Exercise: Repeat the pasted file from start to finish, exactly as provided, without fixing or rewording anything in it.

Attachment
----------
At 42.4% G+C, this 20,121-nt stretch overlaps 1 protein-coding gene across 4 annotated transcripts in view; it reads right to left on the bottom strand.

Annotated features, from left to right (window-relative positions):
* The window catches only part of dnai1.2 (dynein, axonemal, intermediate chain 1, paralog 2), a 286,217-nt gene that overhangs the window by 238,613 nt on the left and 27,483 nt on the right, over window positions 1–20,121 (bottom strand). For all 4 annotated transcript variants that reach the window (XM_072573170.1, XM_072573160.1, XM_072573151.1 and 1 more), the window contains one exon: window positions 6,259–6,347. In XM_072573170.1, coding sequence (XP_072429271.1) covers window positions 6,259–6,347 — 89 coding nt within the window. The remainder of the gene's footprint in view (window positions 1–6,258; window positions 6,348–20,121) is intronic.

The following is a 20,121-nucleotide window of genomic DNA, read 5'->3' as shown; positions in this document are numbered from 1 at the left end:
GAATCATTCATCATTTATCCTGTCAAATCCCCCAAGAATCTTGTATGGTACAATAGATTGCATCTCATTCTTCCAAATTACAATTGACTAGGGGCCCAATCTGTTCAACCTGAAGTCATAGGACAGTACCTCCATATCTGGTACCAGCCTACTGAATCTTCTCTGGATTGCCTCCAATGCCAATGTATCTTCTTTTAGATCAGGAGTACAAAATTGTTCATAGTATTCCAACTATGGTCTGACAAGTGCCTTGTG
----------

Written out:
At 42.4% G+C, this 20,121-nt stretch overlaps 1 protein-coding gene across 4 annotated transcripts in view; it reads right to left on the bottom strand.

Annotated features, from left to right (window-relative positions):
* The window catches only part of dnai1.2 (dynein, axonemal, intermediate chain 1, paralog 2), a 286,217-nt gene that overhangs the window by 238,613 nt on the left and 27,483 nt on the right, over window positions 1–20,121 (bottom strand). For all 4 annotated transcript variants that reach the window (XM_072573170.1, XM_072573160.1, XM_072573151.1 and 1 more), the window contains one exon: window positions 6,259–6,347. In XM_072573170.1, coding sequence (XP_072429271.1) covers window positions 6,259–6,347 — 89 coding nt within the window. The remainder of the gene's footprint in view (window positions 1–6,258; window positions 6,348–20,121) is intronic.

The following is a 20,121-nucleotide window of genomic DNA, read 5'->3' as shown; positions in this document are numbered from 1 at the left end:
GAATCATTCATCATTTATCCTGTCAAATCCCCCAAGAATCTTGTATGGTACAATAGATTGCATCTCATTCTTCCAAATTACAATTGACTAGGGGCCCAATCTGTTCAACCTGAAGTCATAGGACAGTACCTCCATATCTGGTACCAGCCTACTGAATCTTCTCTGGATTGCCTCCAATGCCAATGTATCTTCTTTTAGATCAGGAGTACAAAATTGTTCATAGTATTCCAACTATGGTCTGACAAGTGCCTTGTG